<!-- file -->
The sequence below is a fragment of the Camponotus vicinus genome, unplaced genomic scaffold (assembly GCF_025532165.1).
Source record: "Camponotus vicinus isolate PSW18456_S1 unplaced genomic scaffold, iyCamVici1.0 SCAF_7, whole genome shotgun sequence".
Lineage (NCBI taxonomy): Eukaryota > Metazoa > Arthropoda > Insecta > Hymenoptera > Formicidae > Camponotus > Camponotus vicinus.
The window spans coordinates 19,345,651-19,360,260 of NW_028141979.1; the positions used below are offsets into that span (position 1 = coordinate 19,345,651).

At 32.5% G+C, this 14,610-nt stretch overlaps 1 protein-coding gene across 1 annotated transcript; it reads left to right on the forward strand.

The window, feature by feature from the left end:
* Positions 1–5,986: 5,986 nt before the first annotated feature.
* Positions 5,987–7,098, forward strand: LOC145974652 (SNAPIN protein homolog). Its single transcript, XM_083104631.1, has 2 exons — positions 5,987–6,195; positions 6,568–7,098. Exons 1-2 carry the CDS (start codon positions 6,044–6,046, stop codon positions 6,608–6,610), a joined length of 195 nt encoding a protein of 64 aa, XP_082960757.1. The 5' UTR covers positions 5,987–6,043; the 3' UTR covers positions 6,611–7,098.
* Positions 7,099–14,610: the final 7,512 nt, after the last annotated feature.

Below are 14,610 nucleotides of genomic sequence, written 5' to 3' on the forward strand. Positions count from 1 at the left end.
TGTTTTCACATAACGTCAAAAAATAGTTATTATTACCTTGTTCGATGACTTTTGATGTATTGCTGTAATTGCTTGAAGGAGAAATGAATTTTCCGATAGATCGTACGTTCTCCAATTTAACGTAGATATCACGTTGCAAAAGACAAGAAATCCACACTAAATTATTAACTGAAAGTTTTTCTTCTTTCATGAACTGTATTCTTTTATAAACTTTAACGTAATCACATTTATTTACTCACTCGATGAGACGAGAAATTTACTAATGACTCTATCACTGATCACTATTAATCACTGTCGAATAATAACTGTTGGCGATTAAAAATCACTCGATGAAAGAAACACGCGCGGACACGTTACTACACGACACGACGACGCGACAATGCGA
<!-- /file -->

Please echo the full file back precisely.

The sequence below is a fragment of the Camponotus vicinus genome, unplaced genomic scaffold (assembly GCF_025532165.1).
Source record: "Camponotus vicinus isolate PSW18456_S1 unplaced genomic scaffold, iyCamVici1.0 SCAF_7, whole genome shotgun sequence".
Lineage (NCBI taxonomy): Eukaryota > Metazoa > Arthropoda > Insecta > Hymenoptera > Formicidae > Camponotus > Camponotus vicinus.
The window spans coordinates 19,345,651-19,360,260 of NW_028141979.1; the positions used below are offsets into that span (position 1 = coordinate 19,345,651).

At 32.5% G+C, this 14,610-nt stretch overlaps 1 protein-coding gene across 1 annotated transcript; it reads left to right on the forward strand.

The window, feature by feature from the left end:
* Positions 1–5,986: 5,986 nt before the first annotated feature.
* Positions 5,987–7,098, forward strand: LOC145974652 (SNAPIN protein homolog). Its single transcript, XM_083104631.1, has 2 exons — positions 5,987–6,195; positions 6,568–7,098. Exons 1-2 carry the CDS (start codon positions 6,044–6,046, stop codon positions 6,608–6,610), a joined length of 195 nt encoding a protein of 64 aa, XP_082960757.1. The 5' UTR covers positions 5,987–6,043; the 3' UTR covers positions 6,611–7,098.
* Positions 7,099–14,610: the final 7,512 nt, after the last annotated feature.

Below are 14,610 nucleotides of genomic sequence, written 5' to 3' on the forward strand. Positions count from 1 at the left end.
TGTTTTCACATAACGTCAAAAAATAGTTATTATTACCTTGTTCGATGACTTTTGATGTATTGCTGTAATTGCTTGAAGGAGAAATGAATTTTCCGATAGATCGTACGTTCTCCAATTTAACGTAGATATCACGTTGCAAAAGACAAGAAATCCACACTAAATTATTAACTGAAAGTTTTTCTTCTTTCATGAACTGTATTCTTTTATAAACTTTAACGTAATCACATTTATTTACTCACTCGATGAGACGAGAAATTTACTAATGACTCTATCACTGATCACTATTAATCACTGTCGAATAATAACTGTTGGCGATTAAAAATCACTCGATGAAAGAAACACGCGCGGACACGTTACTACACGACACGACGACGCGACAATGCGA